My theme for the A to Z April Challenge is “In-Laws and Out-Laws – Friends of the Family.” I will be researching friends, colleagues, neighbors - those people who came and went touching my family’s lives in both small and large ways.
is for Jones. Angus Jones.
Angus Jones was another witness for my grandaunt Sallie in her divorce from George, her husband of 23 years. He was a neighbor who saw and HEARD the evil temper that drove Sallie from her home.
While Angus was just another witness in a long line of witnesses, he stands out to me for one simple reason. He was black. Or “colored” as noted in his deposition.
Not that I’m surprised a black person would help a white person. But it was 1914 in sleepy ol’ Shenandoah, Virginia. I grew up in a time and place when neighborhoods were strictly segregated. So learning that blacks and whites were neighbors is a revelation to me; that a black man was called to testify seems rather progressive, at least from my understanding of the times. (And apparently my understanding is flawed.)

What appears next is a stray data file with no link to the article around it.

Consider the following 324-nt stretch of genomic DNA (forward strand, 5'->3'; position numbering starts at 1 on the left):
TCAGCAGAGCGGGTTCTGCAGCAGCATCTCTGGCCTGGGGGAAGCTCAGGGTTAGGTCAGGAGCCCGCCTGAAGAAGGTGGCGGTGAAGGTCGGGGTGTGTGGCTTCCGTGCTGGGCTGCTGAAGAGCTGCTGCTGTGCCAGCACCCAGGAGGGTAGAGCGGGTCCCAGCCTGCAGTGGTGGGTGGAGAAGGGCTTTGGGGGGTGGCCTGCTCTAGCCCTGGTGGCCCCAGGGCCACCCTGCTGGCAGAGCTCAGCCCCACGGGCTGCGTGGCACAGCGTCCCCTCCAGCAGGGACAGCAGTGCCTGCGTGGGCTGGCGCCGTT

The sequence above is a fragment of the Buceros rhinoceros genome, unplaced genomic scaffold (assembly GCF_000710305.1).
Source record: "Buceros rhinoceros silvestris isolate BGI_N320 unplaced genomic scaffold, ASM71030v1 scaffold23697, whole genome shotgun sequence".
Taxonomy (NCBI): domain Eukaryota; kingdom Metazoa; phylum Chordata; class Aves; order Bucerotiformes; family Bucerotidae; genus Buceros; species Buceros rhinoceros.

Angus Jones was born to William and Rachel Jones in 1855ish (depending on which census you believe). He lived his whole life in Page County, but he married Mariah Arrington from Greene County, just across the mountain, on August 6, 1880.
|Photo by Jan Hensley|
Baby Angus 1898-1899
In 1920, Angus was back working for the railroad. Two of his five daughters were working as servants in private homes.
Between 1920 and 1930, Angus experienced a lot of sad times. He lost his wife, plus three of his remaining six children. One died in 1921, and two girls died within days of each other in 1922. So in 1930, Angus was alone except for a grandson whose parents were living and working in Harlem in Manhattan, New York.
Photos of the Jones-Arrington Cemetery in Shenandoah, Virginia are on findagrave.com. There are 6 very fine tombstones for Angus and Mariah’s children, and more for other relatives on both sides of their family.
Surprisingly there is no photo of a tombstone for Angus and Mariah.
For a more Jolly time, Jump on over to the A to Z April Challenge.